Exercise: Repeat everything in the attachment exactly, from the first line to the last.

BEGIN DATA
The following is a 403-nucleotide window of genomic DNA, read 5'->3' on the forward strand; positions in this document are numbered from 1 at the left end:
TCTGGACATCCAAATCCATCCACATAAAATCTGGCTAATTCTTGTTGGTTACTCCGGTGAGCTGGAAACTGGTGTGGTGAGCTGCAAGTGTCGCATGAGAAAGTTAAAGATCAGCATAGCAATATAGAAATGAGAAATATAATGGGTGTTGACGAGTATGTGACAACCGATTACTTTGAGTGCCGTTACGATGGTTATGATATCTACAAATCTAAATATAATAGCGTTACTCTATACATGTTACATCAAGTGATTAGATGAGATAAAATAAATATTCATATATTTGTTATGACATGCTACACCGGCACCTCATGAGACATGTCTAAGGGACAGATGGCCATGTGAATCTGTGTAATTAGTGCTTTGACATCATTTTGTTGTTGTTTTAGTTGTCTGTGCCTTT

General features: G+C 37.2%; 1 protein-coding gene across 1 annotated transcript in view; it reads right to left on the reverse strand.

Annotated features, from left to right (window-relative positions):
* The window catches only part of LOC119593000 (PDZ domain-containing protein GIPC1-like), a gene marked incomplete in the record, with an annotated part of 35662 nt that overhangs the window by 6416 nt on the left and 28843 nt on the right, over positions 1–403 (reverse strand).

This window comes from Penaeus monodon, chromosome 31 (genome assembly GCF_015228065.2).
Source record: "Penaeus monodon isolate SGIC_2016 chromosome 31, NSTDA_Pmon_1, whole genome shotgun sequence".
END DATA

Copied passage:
The following is a 403-nucleotide window of genomic DNA, read 5'->3' on the forward strand; positions in this document are numbered from 1 at the left end:
TCTGGACATCCAAATCCATCCACATAAAATCTGGCTAATTCTTGTTGGTTACTCCGGTGAGCTGGAAACTGGTGTGGTGAGCTGCAAGTGTCGCATGAGAAAGTTAAAGATCAGCATAGCAATATAGAAATGAGAAATATAATGGGTGTTGACGAGTATGTGACAACCGATTACTTTGAGTGCCGTTACGATGGTTATGATATCTACAAATCTAAATATAATAGCGTTACTCTATACATGTTACATCAAGTGATTAGATGAGATAAAATAAATATTCATATATTTGTTATGACATGCTACACCGGCACCTCATGAGACATGTCTAAGGGACAGATGGCCATGTGAATCTGTGTAATTAGTGCTTTGACATCATTTTGTTGTTGTTTTAGTTGTCTGTGCCTTT

General features: G+C 37.2%; 1 protein-coding gene across 1 annotated transcript in view; it reads right to left on the reverse strand.

Annotated features, from left to right (window-relative positions):
* The window catches only part of LOC119593000 (PDZ domain-containing protein GIPC1-like), a gene marked incomplete in the record, with an annotated part of 35662 nt that overhangs the window by 6416 nt on the left and 28843 nt on the right, over positions 1–403 (reverse strand).

This window comes from Penaeus monodon, chromosome 31 (genome assembly GCF_015228065.2).
Source record: "Penaeus monodon isolate SGIC_2016 chromosome 31, NSTDA_Pmon_1, whole genome shotgun sequence".